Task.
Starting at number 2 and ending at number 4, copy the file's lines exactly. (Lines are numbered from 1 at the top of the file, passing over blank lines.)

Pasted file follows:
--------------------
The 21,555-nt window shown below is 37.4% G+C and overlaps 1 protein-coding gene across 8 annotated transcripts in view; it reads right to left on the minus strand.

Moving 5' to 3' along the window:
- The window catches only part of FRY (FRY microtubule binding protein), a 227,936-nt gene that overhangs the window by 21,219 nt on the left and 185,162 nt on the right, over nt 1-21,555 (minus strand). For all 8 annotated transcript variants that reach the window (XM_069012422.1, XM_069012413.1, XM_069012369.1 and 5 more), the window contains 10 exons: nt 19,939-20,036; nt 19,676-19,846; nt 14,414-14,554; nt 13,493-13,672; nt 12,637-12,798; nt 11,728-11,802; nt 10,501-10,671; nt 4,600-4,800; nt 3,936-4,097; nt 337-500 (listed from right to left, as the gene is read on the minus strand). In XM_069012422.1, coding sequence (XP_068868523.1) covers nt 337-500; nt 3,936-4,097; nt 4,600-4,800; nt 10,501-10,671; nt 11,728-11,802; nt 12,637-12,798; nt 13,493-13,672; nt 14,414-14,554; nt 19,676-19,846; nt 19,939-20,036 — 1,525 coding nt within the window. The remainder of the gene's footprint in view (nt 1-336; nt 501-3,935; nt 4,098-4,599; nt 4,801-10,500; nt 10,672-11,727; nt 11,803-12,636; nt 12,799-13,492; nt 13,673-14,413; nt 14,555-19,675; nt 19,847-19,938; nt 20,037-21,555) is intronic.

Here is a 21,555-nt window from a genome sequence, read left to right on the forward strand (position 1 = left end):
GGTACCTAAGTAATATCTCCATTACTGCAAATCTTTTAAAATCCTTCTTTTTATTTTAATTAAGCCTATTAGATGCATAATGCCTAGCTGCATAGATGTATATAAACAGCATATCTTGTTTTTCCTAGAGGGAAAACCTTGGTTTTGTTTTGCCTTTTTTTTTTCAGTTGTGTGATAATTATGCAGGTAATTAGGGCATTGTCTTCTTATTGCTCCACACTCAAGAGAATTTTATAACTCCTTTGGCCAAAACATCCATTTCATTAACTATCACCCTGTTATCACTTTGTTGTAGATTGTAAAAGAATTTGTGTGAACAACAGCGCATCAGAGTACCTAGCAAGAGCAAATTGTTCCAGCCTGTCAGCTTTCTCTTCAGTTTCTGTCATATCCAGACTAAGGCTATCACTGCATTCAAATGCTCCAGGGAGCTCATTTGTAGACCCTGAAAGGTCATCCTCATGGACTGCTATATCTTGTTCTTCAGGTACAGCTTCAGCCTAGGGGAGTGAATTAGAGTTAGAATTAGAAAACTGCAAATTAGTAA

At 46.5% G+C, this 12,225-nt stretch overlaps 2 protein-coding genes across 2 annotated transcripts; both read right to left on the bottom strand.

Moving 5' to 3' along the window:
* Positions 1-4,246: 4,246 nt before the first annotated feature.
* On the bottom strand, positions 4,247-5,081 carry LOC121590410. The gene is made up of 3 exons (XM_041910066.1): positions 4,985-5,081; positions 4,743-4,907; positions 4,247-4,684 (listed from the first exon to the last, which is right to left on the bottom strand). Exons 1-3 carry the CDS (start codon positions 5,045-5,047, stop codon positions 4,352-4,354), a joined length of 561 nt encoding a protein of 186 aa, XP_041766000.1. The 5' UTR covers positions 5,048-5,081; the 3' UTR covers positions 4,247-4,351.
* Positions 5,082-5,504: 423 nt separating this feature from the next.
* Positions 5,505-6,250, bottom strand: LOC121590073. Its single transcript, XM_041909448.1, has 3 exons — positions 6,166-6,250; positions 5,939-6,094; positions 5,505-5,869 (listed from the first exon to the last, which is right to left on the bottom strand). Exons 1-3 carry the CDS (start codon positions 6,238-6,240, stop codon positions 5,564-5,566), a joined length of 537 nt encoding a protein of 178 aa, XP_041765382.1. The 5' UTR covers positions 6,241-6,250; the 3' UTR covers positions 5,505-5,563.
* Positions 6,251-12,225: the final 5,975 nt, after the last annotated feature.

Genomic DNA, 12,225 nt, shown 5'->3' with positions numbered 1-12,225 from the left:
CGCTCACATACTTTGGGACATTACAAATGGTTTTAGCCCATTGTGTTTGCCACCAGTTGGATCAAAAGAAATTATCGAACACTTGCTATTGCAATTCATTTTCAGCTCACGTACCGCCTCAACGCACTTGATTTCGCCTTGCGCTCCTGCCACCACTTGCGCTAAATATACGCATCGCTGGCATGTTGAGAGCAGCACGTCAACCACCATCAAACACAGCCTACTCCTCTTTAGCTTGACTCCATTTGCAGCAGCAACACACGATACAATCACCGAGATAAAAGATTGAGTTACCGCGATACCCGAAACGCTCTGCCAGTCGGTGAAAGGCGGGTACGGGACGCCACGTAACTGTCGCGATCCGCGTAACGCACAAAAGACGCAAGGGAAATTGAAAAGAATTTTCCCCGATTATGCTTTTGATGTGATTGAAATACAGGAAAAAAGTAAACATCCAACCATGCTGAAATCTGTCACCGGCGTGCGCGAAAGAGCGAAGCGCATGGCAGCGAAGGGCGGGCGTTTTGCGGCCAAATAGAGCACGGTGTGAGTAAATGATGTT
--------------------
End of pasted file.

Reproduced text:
Moving 5' to 3' along the window:
- The window catches only part of FRY (FRY microtubule binding protein), a 227,936-nt gene that overhangs the window by 21,219 nt on the left and 185,162 nt on the right, over nt 1-21,555 (minus strand). For all 8 annotated transcript variants that reach the window (XM_069012422.1, XM_069012413.1, XM_069012369.1 and 5 more), the window contains 10 exons: nt 19,939-20,036; nt 19,676-19,846; nt 14,414-14,554; nt 13,493-13,672; nt 12,637-12,798; nt 11,728-11,802; nt 10,501-10,671; nt 4,600-4,800; nt 3,936-4,097; nt 337-500 (listed from right to left, as the gene is read on the minus strand). In XM_069012422.1, coding sequence (XP_068868523.1) covers nt 337-500; nt 3,936-4,097; nt 4,600-4,800; nt 10,501-10,671; nt 11,728-11,802; nt 12,637-12,798; nt 13,493-13,672; nt 14,414-14,554; nt 19,676-19,846; nt 19,939-20,036 — 1,525 coding nt within the window. The remainder of the gene's footprint in view (nt 1-336; nt 501-3,935; nt 4,098-4,599; nt 4,801-10,500; nt 10,672-11,727; nt 11,803-12,636; nt 12,799-13,492; nt 13,673-14,413; nt 14,555-19,675; nt 19,847-19,938; nt 20,037-21,555) is intronic.

Here is a 21,555-nt window from a genome sequence, read left to right on the forward strand (position 1 = left end):